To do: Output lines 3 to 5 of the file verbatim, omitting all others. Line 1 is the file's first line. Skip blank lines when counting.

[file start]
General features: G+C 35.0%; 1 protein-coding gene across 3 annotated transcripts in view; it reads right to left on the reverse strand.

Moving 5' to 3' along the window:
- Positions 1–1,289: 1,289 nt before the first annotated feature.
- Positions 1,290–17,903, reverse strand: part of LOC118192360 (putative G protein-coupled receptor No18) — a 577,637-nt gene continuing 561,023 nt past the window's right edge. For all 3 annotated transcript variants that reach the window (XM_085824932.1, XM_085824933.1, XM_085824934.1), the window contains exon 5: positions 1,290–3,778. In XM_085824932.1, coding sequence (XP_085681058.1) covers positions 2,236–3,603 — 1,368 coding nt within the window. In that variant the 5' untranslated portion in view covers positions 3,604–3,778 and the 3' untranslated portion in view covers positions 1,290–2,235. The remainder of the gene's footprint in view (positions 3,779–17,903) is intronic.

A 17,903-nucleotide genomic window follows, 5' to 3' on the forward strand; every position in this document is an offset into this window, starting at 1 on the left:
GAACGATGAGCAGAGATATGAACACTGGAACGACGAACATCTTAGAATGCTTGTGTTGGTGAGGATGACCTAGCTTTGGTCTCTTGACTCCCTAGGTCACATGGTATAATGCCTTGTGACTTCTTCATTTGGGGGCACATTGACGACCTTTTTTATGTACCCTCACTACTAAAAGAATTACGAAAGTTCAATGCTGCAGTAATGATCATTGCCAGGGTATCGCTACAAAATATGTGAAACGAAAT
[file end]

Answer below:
- Positions 1–1,289: 1,289 nt before the first annotated feature.
- Positions 1,290–17,903, reverse strand: part of LOC118192360 (putative G protein-coupled receptor No18) — a 577,637-nt gene continuing 561,023 nt past the window's right edge. For all 3 annotated transcript variants that reach the window (XM_085824932.1, XM_085824933.1, XM_085824934.1), the window contains exon 5: positions 1,290–3,778. In XM_085824932.1, coding sequence (XP_085681058.1) covers positions 2,236–3,603 — 1,368 coding nt within the window. In that variant the 5' untranslated portion in view covers positions 3,604–3,778 and the 3' untranslated portion in view covers positions 1,290–2,235. The remainder of the gene's footprint in view (positions 3,779–17,903) is intronic.

A 17,903-nucleotide genomic window follows, 5' to 3' on the forward strand; every position in this document is an offset into this window, starting at 1 on the left: